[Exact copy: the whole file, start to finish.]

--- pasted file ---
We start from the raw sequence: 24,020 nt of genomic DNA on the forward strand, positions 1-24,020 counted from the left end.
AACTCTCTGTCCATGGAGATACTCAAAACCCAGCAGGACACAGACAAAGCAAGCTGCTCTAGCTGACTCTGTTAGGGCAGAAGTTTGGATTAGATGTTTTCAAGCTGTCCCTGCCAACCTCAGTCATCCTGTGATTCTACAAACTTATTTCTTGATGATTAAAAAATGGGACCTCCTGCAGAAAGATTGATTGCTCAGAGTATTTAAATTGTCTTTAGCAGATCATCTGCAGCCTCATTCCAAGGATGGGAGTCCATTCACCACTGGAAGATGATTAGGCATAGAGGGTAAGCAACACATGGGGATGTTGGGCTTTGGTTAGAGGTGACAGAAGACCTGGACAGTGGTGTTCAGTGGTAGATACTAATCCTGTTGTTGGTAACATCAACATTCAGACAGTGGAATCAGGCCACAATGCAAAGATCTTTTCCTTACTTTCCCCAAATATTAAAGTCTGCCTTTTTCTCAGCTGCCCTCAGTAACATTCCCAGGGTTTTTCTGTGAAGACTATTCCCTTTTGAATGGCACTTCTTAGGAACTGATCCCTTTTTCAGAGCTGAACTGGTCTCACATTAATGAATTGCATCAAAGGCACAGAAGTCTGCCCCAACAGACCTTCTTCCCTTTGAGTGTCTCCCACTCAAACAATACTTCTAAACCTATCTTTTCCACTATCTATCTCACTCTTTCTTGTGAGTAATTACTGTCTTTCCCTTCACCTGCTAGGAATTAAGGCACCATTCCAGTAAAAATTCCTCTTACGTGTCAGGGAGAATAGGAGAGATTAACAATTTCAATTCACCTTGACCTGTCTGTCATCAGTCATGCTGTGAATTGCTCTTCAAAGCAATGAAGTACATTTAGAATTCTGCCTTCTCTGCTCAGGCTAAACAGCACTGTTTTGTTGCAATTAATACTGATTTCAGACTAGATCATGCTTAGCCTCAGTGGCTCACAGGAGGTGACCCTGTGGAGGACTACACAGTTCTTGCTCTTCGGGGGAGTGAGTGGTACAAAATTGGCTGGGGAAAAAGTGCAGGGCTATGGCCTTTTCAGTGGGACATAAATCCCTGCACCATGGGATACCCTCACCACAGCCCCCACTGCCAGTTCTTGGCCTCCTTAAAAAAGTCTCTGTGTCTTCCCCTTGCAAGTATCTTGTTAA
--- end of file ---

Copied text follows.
We start from the raw sequence: 24,020 nt of genomic DNA on the forward strand, positions 1-24,020 counted from the left end.
AACTCTCTGTCCATGGAGATACTCAAAACCCAGCAGGACACAGACAAAGCAAGCTGCTCTAGCTGACTCTGTTAGGGCAGAAGTTTGGATTAGATGTTTTCAAGCTGTCCCTGCCAACCTCAGTCATCCTGTGATTCTACAAACTTATTTCTTGATGATTAAAAAATGGGACCTCCTGCAGAAAGATTGATTGCTCAGAGTATTTAAATTGTCTTTAGCAGATCATCTGCAGCCTCATTCCAAGGATGGGAGTCCATTCACCACTGGAAGATGATTAGGCATAGAGGGTAAGCAACACATGGGGATGTTGGGCTTTGGTTAGAGGTGACAGAAGACCTGGACAGTGGTGTTCAGTGGTAGATACTAATCCTGTTGTTGGTAACATCAACATTCAGACAGTGGAATCAGGCCACAATGCAAAGATCTTTTCCTTACTTTCCCCAAATATTAAAGTCTGCCTTTTTCTCAGCTGCCCTCAGTAACATTCCCAGGGTTTTTCTGTGAAGACTATTCCCTTTTGAATGGCACTTCTTAGGAACTGATCCCTTTTTCAGAGCTGAACTGGTCTCACATTAATGAATTGCATCAAAGGCACAGAAGTCTGCCCCAACAGACCTTCTTCCCTTTGAGTGTCTCCCACTCAAACAATACTTCTAAACCTATCTTTTCCACTATCTATCTCACTCTTTCTTGTGAGTAATTACTGTCTTTCCCTTCACCTGCTAGGAATTAAGGCACCATTCCAGTAAAAATTCCTCTTACGTGTCAGGGAGAATAGGAGAGATTAACAATTTCAATTCACCTTGACCTGTCTGTCATCAGTCATGCTGTGAATTGCTCTTCAAAGCAATGAAGTACATTTAGAATTCTGCCTTCTCTGCTCAGGCTAAACAGCACTGTTTTGTTGCAATTAATACTGATTTCAGACTAGATCATGCTTAGCCTCAGTGGCTCACAGGAGGTGACCCTGTGGAGGACTACACAGTTCTTGCTCTTCGGGGGAGTGAGTGGTACAAAATTGGCTGGGGAAAAAGTGCAGGGCTATGGCCTTTTCAGTGGGACATAAATCCCTGCACCATGGGATACCCTCACCACAGCCCCCACTGCCAGTTCTTGGCCTCCTTAAAAAAGTCTCTGTGTCTTCCCCTTGCAAGTATCTTGTTAA